Tuesday, June 15, 2010

More on why Bush was unpopular in Latin America

At the Weekly Standard, Jaime Daremblum from the Hudson Institute provides a conservative critique of Obama's Latin America policy.  There are two main parts.  First, the definition of a "coherent" strategy is one that pushes hard for free trade:

Unfortunately, the Obama administration still lacks a coherent strategy for the region. Each of the four U.S. presidents who immediately preceded Obama launched at least one major initiative in the Western Hemisphere. Under George H.W. Bush, Bill Clinton, and George W. Bush, trade liberalization became the lodestar of U.S. policy, resulting in NAFTA, an expansion of the Caribbean Basin Initiative trade programs, CAFTA, and several bilateral free-trade pacts, including agreements with Chile, Peru, Colombia, and Panama. 

There are, apparently, no other possible coherent policies.

Second, Obama needs to hate Hugo Chávez, and he currently does not hate him sufficiently.  Daremblum offers exactly zero specific ways in which Obama should change his current policies, but in general he should "be standing up" and "confront."  What those would entail is left to our imaginations.  Daremblum basically argues that Chávez is destabilizing Venezuela, so we need to destabilize the country further in order to stabilize it.

I think it is fair to sum it up as "keep doing what George W. Bush was doing and expect different results."  In other words, yet again we get Einstein's definition of insanity.


pc 12:40 PM  

I wasn't living in Latin America for most of the Bush presidency, but it seems like people often gloss over Iraq as the biggest reason no one liked him here. The Iraq war specifically precipitated serious problems with allies like Chile and Mexico, and the consequent general idea that he was a dangerous warmonger made everyone dislike him, both on the left and the right. His trade policies were bound to rub a significant portion of LA wrong, as was the handling of the Chavez coup, but the one thing that everyone disliked and that everyone remembered was Iraq.

Greg Weeks 5:18 PM  

I would argue that Iraq was seen as an extreme example of an inflexible, black and white ideology that majority of Latin American did not share.

Boli-Nica 6:07 PM  

It is Bushian arrogance in invading Iraq and his posturing on major World issues that made many Latin Americans hate him.
The irony is that it had little to do with US policy towards Latin America during the Bush years. For the most part after 2003 it was an indifferent, hands-off approach. There was little of an actual direct cause and effect with anti-US. It was more of a recycling of traditional anti-yanqui attitudes.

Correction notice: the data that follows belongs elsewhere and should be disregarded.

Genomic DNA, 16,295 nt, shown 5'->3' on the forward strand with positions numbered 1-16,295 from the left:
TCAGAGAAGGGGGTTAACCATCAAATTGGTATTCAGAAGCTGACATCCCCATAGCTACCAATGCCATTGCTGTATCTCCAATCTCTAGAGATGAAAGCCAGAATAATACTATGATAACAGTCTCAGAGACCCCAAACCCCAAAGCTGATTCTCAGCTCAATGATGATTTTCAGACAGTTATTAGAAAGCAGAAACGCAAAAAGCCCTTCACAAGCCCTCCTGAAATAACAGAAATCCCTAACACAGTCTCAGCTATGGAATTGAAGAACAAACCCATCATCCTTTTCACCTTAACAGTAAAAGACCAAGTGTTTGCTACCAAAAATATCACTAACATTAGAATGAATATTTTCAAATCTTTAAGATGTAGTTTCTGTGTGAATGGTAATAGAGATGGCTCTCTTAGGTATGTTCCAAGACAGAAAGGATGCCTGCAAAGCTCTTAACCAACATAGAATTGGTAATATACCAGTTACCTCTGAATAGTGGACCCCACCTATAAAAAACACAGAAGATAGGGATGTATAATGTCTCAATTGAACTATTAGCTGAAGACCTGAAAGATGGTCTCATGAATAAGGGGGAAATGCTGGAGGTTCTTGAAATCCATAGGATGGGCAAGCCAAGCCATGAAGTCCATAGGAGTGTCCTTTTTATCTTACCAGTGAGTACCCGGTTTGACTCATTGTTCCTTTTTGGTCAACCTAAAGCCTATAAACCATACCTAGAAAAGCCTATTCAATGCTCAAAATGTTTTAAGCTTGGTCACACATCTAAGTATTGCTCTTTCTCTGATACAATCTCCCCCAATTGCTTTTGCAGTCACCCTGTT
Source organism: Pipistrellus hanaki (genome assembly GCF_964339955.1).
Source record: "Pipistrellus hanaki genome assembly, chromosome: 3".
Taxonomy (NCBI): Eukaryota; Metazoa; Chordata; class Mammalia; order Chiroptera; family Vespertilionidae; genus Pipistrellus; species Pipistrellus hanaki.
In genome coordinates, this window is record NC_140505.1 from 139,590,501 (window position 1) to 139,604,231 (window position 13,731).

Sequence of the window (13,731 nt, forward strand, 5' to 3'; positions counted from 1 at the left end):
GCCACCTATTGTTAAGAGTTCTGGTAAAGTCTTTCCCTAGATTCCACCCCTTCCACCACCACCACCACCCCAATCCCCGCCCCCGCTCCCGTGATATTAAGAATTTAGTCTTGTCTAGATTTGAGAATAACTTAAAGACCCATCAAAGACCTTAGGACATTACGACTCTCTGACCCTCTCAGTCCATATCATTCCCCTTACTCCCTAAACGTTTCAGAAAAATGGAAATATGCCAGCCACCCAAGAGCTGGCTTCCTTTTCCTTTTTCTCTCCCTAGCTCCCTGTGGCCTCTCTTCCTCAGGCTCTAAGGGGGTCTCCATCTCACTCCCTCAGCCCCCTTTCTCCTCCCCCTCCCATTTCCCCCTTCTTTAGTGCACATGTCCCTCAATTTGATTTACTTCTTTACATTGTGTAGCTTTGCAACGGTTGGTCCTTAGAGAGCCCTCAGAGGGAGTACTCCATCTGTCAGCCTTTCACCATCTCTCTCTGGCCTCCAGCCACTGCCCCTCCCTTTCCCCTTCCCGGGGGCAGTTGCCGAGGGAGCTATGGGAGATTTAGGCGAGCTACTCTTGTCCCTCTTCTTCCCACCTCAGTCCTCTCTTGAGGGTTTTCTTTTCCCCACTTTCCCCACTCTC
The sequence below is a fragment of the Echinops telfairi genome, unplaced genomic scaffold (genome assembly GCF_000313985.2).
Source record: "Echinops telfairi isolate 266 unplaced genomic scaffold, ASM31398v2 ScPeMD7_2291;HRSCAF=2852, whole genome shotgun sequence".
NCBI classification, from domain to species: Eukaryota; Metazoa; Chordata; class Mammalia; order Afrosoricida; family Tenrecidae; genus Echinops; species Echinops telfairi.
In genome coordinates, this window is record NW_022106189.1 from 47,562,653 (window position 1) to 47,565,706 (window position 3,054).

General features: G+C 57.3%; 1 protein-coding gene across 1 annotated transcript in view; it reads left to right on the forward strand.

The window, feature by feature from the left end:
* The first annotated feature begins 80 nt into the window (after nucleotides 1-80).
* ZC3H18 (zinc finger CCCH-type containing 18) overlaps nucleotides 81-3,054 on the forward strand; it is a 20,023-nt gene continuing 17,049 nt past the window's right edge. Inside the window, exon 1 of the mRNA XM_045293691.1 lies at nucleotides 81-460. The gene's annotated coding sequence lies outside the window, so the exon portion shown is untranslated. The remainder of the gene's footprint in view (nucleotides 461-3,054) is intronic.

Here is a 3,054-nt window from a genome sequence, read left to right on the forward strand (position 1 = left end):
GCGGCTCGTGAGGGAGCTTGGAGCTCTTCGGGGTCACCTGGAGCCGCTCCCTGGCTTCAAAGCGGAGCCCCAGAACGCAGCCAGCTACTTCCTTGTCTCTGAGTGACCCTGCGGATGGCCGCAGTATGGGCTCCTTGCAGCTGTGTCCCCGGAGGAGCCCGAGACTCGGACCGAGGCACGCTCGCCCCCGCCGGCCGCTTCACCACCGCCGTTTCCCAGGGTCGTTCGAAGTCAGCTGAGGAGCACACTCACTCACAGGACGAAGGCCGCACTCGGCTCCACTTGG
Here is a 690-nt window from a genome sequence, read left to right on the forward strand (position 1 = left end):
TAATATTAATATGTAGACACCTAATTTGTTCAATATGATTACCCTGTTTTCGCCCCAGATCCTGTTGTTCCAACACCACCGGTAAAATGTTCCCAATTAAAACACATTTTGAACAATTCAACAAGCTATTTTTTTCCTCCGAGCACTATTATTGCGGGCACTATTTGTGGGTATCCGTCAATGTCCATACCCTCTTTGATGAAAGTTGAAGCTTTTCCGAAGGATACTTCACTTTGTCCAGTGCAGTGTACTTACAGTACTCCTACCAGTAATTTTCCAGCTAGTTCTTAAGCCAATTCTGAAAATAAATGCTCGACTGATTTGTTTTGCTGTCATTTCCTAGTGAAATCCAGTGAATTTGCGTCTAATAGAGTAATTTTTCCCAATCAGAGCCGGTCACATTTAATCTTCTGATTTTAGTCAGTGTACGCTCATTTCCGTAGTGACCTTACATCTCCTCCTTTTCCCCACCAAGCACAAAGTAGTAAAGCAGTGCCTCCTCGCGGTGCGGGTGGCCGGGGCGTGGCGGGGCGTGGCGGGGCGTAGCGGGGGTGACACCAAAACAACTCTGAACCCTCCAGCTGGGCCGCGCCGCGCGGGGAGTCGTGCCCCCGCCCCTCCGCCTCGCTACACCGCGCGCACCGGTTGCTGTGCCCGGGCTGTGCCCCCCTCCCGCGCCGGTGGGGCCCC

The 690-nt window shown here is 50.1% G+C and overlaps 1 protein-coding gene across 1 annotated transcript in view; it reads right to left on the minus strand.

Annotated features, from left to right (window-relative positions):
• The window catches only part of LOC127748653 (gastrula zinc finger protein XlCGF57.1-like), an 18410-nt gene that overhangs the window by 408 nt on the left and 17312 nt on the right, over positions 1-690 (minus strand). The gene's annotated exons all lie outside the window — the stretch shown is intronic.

In effect, Bush was simply a convenient bogey-man to rail against, with a Chavez or Morales knowing they could get away with it, without serious consequences. Evo pretty much had to do something drastic like kick out the DEA and have mobs almost burn the embassy to get the ATDPEA prefernces overturned, and Chavez' hateroade barely got him a rebuke or two.

Anonymous,  3:33 PM  

A quick check on Latinobarometro shows Bush wasn't so unpopular as many think.

Greg Weeks 5:15 PM  

Wrong. Look at the 2008 report, page 110, which has figures for 2005-2008 and 2008 alone. Bush was routinely listed as one of the most unpopular presidents in the hemisphere. In 2008, only Daniel Ortega got less love.

Anonymous,  7:00 PM  

A little perspective and math is useful here. In a scale from 0 to 10 Bush gets 4.2, basically the same as several other presidents. And Lula, the highest rated, only gets 5.9.

More than half the presidents score 5 or lower. That's not much of a difference.

In the US if a politician had a 42% approval rate and over half of all politicians had 50% or less, it would make no sense to talk of big differences.

Bush was not popular but neither was he as wildly unpopular in Latin America as the left would want to believe.

Anonymous,  7:03 PM  

In fact, since at the time his job approval in the US was in the 20s and 30s Bush may have been more popular in Latin America than in the US!

I know, Latin American leftists won't be able to deal with that concept. Or with the idea that Bush was as popular as Chavez in the region.

Greg Weeks 7:14 PM  

Being very unpopular is not so badly terribly popular! As Vakov Smirnoff would say, what a country!

Anonymous,  7:17 PM  

The point is that this leftwing idea that Bush was widely unpopular in the region is simply not supported by the facts.

And he was as popular as leftwing heroes such as Correa, Ortega, and Chavez.

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